Romney unlikely to have true `JFK moment'

Thoughts Of Faith

December 06, 2007|By David Domke and Kevin Coe

Republican presidential candidate Mitt Romney will address the nation today about his Mormon faith and how it relates to his candidacy and policy goals. Many are calling it his "JFK moment."

In September 1960, John F. Kennedy traveled to Houston to speak to conservative Protestant clergy about the relationship between his Catholicism and his politics. In that speech, Mr. Kennedy declared: "I believe in an America where the separation of church and state is absolute," and, "I believe in a president whose views on religion are his own private affair."

If Mr. Romney delivers a similar speech, it will be good for the nation. But it almost certainly will end his presidential hopes.

Many of the men who founded the United States were devoutly religious, yet they were also eminently aware of the dangers of faith-driven politics. They were only an ocean removed from the religious violence that had plagued Europe for centuries - the very strife that had compelled their ancestors to seek a new world.

That's why the Constitution doesn't include a single mention of God and includes a Bill of Rights that begins with a guarantee that Congress can neither establish religion nor prohibit its free exercise. The Founders understood that in getting down to the business of governing, of creating policy and keeping democracy vital, citizens do well to keep religious doctrines at a distance. This vision is at serious risk today.

In recent decades, conservative Christian evangelicals and Catholics - the two groups at odds in the 1960 election - have found common ground. These voters increasingly seek candidates whose faith infuses their politics. Out is a wall of separation; in is a "bridge between church and state" that George W. Bush - a favorite of these voters - offered early in his presidency.

The turning point came in 1980. Four years earlier, Jimmy Carter made his Southern Baptist faith a centerpiece of his presidential campaign. Once in the White House, however, Mr. Carter's strict separation of church and state and moderate policies - the JFK approach - disappointed the growing religious conservative movement.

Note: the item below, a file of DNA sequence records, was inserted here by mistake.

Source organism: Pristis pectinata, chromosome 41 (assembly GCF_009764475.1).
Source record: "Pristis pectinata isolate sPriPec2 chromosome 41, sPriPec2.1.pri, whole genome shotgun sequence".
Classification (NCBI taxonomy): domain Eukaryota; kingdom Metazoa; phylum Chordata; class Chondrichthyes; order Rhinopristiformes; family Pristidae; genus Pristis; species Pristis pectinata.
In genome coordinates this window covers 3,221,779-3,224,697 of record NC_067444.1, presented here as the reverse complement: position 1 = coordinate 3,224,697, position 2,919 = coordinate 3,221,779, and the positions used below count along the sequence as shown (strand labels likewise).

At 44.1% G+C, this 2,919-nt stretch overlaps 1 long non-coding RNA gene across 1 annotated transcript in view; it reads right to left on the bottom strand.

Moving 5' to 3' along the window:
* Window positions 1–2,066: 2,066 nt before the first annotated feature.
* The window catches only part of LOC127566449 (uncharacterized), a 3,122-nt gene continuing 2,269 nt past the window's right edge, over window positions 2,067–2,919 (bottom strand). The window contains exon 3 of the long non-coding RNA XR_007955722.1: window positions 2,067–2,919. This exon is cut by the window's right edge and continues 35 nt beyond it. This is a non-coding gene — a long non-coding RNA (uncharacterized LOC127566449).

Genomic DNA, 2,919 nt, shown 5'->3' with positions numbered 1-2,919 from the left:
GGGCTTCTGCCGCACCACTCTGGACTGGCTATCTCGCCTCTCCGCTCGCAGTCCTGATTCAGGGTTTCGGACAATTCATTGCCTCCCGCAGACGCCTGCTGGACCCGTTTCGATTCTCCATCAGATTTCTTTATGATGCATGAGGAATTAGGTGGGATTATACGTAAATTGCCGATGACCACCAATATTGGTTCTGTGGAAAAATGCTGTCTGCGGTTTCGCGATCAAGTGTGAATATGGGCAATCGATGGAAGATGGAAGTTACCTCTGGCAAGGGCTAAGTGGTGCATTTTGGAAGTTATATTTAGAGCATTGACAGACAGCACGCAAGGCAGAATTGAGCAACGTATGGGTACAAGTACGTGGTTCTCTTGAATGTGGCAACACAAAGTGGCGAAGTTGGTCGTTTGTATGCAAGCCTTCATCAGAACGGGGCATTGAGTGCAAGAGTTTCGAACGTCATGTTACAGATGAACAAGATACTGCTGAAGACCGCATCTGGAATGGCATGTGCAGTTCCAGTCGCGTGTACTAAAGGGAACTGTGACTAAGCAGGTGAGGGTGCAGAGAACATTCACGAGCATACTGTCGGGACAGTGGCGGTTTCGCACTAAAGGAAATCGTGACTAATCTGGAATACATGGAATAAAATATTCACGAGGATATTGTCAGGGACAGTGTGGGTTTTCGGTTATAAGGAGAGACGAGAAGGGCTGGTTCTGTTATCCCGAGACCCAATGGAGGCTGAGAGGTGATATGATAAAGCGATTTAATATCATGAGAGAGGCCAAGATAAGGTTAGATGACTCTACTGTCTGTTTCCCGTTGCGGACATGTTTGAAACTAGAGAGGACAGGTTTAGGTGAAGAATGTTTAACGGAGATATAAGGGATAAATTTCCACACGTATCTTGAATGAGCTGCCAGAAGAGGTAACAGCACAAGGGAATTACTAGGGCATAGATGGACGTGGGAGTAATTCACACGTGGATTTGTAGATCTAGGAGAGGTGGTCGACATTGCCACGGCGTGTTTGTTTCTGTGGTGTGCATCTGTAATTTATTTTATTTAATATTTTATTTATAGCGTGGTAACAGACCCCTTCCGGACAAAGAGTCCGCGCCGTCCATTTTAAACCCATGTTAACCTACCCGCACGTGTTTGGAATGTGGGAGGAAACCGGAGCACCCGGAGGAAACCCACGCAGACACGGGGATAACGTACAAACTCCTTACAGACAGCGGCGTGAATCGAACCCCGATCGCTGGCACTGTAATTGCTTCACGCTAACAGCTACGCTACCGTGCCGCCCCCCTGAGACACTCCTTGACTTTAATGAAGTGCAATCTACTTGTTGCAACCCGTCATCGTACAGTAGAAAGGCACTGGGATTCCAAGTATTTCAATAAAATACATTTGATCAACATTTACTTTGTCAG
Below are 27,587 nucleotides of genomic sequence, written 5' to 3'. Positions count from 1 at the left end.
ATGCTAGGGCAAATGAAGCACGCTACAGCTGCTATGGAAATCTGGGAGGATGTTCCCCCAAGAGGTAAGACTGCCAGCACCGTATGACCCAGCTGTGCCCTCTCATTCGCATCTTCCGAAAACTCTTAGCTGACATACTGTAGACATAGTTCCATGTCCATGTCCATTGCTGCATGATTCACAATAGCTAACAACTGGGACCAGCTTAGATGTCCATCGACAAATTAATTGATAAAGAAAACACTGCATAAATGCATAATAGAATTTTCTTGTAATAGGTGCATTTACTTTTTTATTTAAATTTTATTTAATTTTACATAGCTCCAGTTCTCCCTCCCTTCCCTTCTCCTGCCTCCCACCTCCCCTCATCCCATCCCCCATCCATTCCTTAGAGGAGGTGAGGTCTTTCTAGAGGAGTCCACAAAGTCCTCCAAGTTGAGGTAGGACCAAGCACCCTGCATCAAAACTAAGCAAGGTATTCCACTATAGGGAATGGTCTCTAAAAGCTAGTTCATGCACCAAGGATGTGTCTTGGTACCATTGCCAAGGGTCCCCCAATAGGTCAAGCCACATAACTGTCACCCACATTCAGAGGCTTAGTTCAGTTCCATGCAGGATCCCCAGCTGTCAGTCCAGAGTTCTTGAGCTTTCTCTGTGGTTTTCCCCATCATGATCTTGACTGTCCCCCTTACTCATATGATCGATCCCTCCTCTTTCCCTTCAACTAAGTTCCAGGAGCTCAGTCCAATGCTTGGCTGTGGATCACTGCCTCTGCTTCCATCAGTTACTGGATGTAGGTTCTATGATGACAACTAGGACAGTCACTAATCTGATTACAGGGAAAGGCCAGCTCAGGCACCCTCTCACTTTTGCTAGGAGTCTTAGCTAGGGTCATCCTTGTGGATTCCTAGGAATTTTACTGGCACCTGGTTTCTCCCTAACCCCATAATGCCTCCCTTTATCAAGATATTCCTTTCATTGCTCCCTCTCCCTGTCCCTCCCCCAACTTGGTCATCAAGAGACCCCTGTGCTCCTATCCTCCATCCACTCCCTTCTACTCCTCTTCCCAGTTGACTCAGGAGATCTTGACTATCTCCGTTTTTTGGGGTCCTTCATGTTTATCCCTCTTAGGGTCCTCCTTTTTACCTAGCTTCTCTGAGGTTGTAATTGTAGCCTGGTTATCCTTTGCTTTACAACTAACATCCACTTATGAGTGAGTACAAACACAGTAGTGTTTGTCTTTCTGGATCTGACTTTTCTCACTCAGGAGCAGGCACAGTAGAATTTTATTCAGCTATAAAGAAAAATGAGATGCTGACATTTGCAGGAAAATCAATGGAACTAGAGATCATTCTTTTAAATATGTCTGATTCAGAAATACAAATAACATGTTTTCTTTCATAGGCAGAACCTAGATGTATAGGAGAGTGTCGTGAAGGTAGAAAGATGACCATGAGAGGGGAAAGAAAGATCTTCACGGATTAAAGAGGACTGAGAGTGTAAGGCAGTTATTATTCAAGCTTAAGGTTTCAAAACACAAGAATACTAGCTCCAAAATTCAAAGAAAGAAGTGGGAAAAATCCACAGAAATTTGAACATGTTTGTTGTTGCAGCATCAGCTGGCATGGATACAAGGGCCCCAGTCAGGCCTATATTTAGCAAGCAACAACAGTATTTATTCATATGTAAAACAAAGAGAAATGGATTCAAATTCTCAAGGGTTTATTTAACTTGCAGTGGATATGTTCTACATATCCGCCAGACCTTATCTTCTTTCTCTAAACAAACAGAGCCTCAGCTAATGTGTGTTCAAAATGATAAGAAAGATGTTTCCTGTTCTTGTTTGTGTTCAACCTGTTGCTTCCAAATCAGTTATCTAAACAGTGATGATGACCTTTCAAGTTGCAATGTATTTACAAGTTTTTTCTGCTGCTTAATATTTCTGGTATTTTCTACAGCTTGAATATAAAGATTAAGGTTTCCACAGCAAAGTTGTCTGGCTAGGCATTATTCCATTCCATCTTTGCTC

Ronald Reagan responded with what we call the "God strategy": a political voice and agenda that is primarily secularized, but that finds opportunities to signal sympathy for religious conservatives' views. This tactic was stunningly successful in 1980, and subsequent presidents have followed suit.

On average, presidents from Franklin D. Roosevelt - the beginning of the modern presidency - to Mr. Carter mentioned God in fewer than half of their major addresses. In contrast, Mr. Reagan, George H. W. Bush, Mr. Clinton and President Bush (through year six) all did so in more than 90 percent of theirs. Further, the total number of references to God in the average presidential speech since 1981 was an astounding 120 percent higher than the average speech from 1933 to 1980.

Religious terms, such as "faith," "pray," "sacred," "worship" and "crusade," increased by 60 percent.

Presidential requests for divine favor also show a profound shift. "God bless America," now the signature tagline of American politics, gained ubiquity in the 1980s.

Wherever we look, whatever we measure, our analysis points to the same conclusion: Mr. Romney faces religious politics far beyond anything Mr. Kennedy knew.

All the more reason to hope that Mr. Romney does indeed have a JFK moment today. But remember, like JFK, he wants to win - so don't count on it.

David Domke and Kevin Coe are authors of "The God Strategy: How Religion Became a Political Weapon in America."

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